South Korean Court Dismisses iPhone Users' $1.6 Million 'Batterygate' Lawsuit
A South Korean court on Thursday dismissed a lawsuit seeking compensation from Apple over allegations the company deliberately slowed down the performance of older iPhones in order to compel customers to buy new models (via The Korea Herald).
"The lawsuit is dismissed," a court judge briefly said, without elaborating as to the reason for the ruling, denying the case brought by some 9,800 Korean smartphone buyers who were seeking 2 billion won ($1.64 million) against Apple.
The ruling comes five years after a group of consumers filed a civil lawsuit demanding damages of 200,000 won ($163) each. Initially brought by some 64,000 plaintiffs, the lawsuit claimed that Apple had induced some iPhone users to install a software upgrade that caused a performance slowdown so that users would consider replacing their devices with new ones.
The case relates to Apple's introduction in early 2017 of power management features for older iPhones to prevent unexpected shutdowns during times of peak power draw on devices with degraded batteries. These power management features throttle the processor on older iPhones with less than optimal batteries, resulting in slower performance.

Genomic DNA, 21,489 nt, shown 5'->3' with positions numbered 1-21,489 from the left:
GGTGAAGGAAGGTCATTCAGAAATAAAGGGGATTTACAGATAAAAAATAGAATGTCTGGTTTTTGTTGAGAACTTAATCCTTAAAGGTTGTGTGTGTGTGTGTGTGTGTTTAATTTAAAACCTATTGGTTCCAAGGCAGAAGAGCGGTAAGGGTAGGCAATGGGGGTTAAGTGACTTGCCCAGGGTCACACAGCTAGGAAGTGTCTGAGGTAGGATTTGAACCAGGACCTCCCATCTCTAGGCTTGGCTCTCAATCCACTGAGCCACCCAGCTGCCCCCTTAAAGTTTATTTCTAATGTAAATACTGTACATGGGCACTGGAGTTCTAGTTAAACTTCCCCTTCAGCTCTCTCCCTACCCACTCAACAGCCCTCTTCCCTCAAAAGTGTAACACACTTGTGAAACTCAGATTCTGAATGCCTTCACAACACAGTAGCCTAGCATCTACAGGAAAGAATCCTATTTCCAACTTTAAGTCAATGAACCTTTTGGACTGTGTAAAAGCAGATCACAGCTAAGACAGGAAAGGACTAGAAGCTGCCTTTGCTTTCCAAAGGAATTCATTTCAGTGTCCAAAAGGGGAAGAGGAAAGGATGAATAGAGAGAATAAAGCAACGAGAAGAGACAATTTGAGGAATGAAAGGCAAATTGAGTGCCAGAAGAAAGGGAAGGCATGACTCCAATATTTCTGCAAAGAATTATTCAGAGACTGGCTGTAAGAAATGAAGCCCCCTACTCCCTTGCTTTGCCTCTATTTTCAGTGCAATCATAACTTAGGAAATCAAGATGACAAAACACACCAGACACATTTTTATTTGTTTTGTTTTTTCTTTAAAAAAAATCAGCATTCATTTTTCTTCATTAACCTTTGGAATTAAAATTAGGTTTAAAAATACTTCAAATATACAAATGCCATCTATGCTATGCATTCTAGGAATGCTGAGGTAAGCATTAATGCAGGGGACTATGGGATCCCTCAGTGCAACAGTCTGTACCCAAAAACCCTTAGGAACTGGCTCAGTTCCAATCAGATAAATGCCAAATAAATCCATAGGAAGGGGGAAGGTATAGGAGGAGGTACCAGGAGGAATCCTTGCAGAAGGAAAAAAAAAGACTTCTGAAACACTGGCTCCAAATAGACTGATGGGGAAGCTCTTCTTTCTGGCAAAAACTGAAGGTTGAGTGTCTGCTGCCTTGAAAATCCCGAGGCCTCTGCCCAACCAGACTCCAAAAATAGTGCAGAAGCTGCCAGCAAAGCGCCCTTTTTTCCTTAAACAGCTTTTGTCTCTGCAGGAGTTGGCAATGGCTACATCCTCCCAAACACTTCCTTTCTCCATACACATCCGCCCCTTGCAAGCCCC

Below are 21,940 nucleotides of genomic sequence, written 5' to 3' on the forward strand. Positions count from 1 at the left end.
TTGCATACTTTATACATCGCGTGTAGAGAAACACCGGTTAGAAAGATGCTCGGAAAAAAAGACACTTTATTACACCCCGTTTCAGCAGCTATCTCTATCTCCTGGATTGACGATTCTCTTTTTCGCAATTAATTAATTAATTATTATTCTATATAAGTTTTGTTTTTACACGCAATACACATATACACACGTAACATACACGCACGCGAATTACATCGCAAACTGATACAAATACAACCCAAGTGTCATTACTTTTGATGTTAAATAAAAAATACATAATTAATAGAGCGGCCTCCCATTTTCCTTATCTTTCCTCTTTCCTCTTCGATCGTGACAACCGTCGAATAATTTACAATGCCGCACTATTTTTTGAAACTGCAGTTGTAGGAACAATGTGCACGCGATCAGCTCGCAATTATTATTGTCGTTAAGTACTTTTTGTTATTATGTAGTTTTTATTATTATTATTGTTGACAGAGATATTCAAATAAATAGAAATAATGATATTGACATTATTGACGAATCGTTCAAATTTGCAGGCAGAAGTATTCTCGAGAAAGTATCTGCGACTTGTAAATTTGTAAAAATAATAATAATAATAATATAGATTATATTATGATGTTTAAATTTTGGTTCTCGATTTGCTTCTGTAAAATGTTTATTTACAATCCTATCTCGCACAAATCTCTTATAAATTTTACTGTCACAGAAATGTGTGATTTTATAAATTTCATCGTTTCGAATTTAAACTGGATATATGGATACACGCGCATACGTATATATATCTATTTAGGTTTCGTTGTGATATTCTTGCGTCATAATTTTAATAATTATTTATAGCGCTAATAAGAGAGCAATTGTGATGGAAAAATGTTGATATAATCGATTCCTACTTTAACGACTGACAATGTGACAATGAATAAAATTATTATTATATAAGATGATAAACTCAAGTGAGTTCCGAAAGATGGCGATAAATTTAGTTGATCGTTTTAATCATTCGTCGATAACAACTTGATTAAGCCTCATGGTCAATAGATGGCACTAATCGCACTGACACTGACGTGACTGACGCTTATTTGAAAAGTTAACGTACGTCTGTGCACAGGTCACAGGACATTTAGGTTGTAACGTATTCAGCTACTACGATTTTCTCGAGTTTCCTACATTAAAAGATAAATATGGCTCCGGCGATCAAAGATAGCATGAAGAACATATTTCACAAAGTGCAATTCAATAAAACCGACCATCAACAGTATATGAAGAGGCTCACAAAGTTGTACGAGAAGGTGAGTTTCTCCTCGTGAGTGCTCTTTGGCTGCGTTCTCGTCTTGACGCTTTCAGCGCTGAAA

The power management features were not widely publicized until late 2017, leading many customers to feel deceived by Apple.
Apple denied that it misled users, but later admitted that it slowed down some older iPhones with degraded batteries during times of peak power usage in order to prevent unexpected shutdowns. The company subsequently accepted that it should have provided a clearer explanation when it introduced the power management feature in iOS 10.2.1.
Following an apology, Apple implemented a battery replacement program that allowed all customers with an iPhone 6, 6s, 7, 6 Plus, 6s Plus, 7 Plus, and SE to replace their batteries for a reduced fee through the end of 2018.
Apple also introduced better battery monitoring features in a later iOS update, including the ability for customers to turn off the power management feature it introduced in iOS 10.2.1.
The Korean ruling stands in contrast with similar lawsuits brought against Apple in other countries. Apple in 2020 agreed to pay up to $500 million to settle a long-running class action lawsuit in the United States that accused the company of "secretly throttling" older iPhone models. Apple faced similar lawsuits in Belgium, Chile, Spain, Italy, and Portugal.